Discover/D-brief: 6 Story Arcs Define Western Literature, Data-Mining Study Reveals.
Like peeking at the last chapter.
Atlantic: The Art of Handwriting.
“For many artists, it is easy to see how writing is performative.” I’ve been working on my printing lately (a couple of nice fountain pens encourage that). My handwriting has suffered from years of keyboard-only writing. If in a rush, my script is on pharmacist/physician/attorney level.
Guardian.UK: Joanna Kavenna, ‘A Field Guide to Reality.’
The Toast: Miss Havisham, A History.
Catapult: Misadventures in Micronesia.
Clever. Flavor of Griffin and Sabine.
The Millions: There Is No Handbook for Being a Writer.
“You’ve only failed when you’ve stopped trying.” Sort of like blogging (wink).
Guardian.UK: Elizabethan theatre, Chateau d’Hardelot review.
Pretentious. The best Shakespeare performances I ever enjoyed, were on a simple curved platform in a wooded park. Esp. good for “Tempest” and “Midsummernight’s Dream”. You could imagine spirits flitting about.
NPR: Bill Cunningham, Iconic ‘New York Times’ Photographer, Dies At 87.
Dangit. RIP. The king of streetstyle photography. I suppose we should be grateful he didn’t have to suffer the aftereffects of the stroke. You will find tons of tributes and other photos of the man on various social channels ... Tumblr, etc.
Hazlitt: Our Adored Cadavers.
ANN: Codex Rossanensis, original Biblical manuscript, goes on display in Calabria.
Looks rather amazing.
Popular Archaeology: Found - The “Throne of Agamemnon”.
OK. Protesteth a smidge too much? Schliemannizing?
The New Yorker: “Hamilton” and the Books That Hamilton Held.
“Burr turns out to have been a voracious, monumental reader, the kind of guy libraries are made for.” While Hamilton read romance novels.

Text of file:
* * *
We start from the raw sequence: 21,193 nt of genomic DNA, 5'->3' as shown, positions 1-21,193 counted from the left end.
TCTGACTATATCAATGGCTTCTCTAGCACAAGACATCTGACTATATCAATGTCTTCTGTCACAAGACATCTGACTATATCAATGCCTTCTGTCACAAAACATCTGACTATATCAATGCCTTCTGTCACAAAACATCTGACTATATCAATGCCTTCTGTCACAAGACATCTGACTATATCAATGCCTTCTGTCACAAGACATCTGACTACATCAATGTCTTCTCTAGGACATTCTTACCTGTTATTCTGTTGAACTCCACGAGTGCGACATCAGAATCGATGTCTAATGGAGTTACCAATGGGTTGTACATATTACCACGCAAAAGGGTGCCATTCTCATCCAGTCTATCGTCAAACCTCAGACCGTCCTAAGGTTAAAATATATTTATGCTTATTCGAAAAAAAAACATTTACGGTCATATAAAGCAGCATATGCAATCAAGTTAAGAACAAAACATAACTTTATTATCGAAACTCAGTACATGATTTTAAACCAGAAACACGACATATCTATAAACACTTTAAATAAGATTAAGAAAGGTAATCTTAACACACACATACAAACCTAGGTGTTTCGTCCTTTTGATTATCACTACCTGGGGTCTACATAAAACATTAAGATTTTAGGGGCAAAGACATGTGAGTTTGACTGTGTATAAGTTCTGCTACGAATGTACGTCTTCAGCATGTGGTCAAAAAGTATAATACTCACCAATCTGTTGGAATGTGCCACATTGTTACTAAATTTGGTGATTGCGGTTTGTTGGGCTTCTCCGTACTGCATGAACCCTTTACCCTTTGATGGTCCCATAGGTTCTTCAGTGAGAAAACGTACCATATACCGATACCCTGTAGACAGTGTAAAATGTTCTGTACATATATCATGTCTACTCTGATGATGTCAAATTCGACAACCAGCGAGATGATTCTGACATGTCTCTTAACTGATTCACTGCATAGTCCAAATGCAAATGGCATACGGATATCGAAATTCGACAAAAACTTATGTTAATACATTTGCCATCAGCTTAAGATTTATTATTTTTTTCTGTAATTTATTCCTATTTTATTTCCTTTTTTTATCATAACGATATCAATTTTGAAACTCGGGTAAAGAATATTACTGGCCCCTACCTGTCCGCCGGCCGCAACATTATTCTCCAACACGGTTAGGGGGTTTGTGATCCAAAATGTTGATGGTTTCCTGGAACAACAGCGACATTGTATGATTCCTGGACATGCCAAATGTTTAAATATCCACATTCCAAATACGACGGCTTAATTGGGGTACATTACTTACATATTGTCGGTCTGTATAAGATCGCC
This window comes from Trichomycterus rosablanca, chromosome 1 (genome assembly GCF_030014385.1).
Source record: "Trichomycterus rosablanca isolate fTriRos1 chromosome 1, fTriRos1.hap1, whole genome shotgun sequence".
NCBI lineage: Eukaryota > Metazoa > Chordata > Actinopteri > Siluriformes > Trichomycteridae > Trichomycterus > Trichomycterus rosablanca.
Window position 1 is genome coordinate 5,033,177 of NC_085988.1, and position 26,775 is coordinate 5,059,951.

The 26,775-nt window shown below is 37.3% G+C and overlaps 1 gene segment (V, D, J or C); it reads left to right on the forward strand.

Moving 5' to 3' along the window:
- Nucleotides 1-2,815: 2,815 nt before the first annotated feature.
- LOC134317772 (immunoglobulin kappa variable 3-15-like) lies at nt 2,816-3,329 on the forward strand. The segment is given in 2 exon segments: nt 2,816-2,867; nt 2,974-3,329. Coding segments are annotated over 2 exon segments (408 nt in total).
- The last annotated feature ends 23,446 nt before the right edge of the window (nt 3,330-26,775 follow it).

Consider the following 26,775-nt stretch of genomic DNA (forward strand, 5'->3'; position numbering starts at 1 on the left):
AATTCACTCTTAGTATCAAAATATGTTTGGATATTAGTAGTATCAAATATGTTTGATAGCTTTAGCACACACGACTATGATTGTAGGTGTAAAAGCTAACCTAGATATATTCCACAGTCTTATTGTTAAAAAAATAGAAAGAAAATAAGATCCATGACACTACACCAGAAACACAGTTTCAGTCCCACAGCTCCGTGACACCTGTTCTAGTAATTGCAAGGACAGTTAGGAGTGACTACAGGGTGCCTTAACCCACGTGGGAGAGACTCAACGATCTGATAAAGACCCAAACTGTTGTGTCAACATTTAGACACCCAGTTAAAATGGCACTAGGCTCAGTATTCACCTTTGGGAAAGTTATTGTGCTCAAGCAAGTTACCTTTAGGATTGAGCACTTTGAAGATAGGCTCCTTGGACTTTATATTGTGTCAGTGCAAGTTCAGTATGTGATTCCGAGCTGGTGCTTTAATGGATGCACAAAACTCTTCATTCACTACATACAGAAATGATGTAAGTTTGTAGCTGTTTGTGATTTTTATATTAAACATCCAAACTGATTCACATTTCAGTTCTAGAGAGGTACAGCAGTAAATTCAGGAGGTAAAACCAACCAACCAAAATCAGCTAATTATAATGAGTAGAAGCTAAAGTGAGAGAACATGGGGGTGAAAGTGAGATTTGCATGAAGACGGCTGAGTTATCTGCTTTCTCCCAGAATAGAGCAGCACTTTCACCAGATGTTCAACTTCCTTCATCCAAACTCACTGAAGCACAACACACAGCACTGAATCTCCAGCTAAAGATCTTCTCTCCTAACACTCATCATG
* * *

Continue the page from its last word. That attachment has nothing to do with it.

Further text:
Italian Ways: Rome from an airplane.
LA Times: Race, inequality, polarized politics: Why Shakespeare’s 1623 First Folio matters in 2016.
What astonishes, is that a simple book could resonate through the ages. When I saw it here, it was in a glass case, turned to Hamlet (‘To be or not to be’), with a single overhead light. I didn’t understand the minimalism at that time, but now it’s clear. You don’t have to create earthquakes to change a civilization. You just have to write what is true.
Guardian.UK: Memorising poetry is an art of the heart.
“There are some people I know who are just able to carry around absurd amounts of poetry in their heads.” I used to, when a kid in Princeton. It was a novelty in my social group. I have to have a certain amount of alcohol now to revive the neurons. I should make time to reestablish the pathways naturally; it’s something I’d like to add to my everyday conversation. On the endless life to-do list ...
Publishers Weekly: My Very Rough Two Weeks Working for Barnes & Noble.
Guardian.UK: Annie Proulx - ‘I’ve had a life. I see how slippery things can be’.
“Proulx was a latecomer to the literary world, publishing her first novel, Postcards, when she was 56.” This is what those ‘30 under 30’ articles miss. The wonderful late bloomers.
Guardian.UK: X-rays reveal 1,300-year-old writings inside later bookbindings.
A new kind of palimpsest.
Goins, Writer: The Painful Practice of Putting Your Art Out There.
Yes. Interestingly, the Evernote Clipper will not function on this site. I can only bookmark it. I wonder if that’s purposeful.
New Yorker: “My Friend Flicka” - A Book About Horses That Is a Book About First Love.
Do you mean kids don’t read this book anymore? Flicka and the two sequels were regular favorites when I was a child. One of the reasons I *had* to live in the West. Books are meaningful. Choose your mental furniture carefully!
Mr Porter: How To Be Parisian.
Ghost in the Machine: Catching Up - Books.
Busy guy, Kevin. On my reading list(s). For The Past and Future City, did you look at the [what I call] Disneyfication of Santa Fe after 1912? They stripped the Victorian clapboards, the brick buildings, and stuccoed them over to look like Spanish Revival/Pueblo style. The past was forsaken for an older, faux past. Umberto Eco, Travels in Hyperreality, cubed.
Italian Ways: Etruscan cities - a journey of discovery.
Oh, those mysterious Etruscans.
ArtDaily: Annie Leibovitz talks high-fliers and photo phobics at Hong Kong show.
Looks like my office. Almost. I’ve been comparing car prints. Easiest to do with a pushpin on the walls. Wife’s having a fit because I’ll have to patch holes. Little pushpin pricks? Toothpaste.
NPR: ‘Sweetbitter’ Is A Savory Saga Of Restaurant Life And Love.
I keep seeing reviews of this book again and again. Either it’s a great book, or someone’s really going out of their way to push this. I mean, it’s coming up in at least a half-dozen feeds in my agg over the last week. When you scan the reviews, the point that stands out: “There’s sex in it.” OK.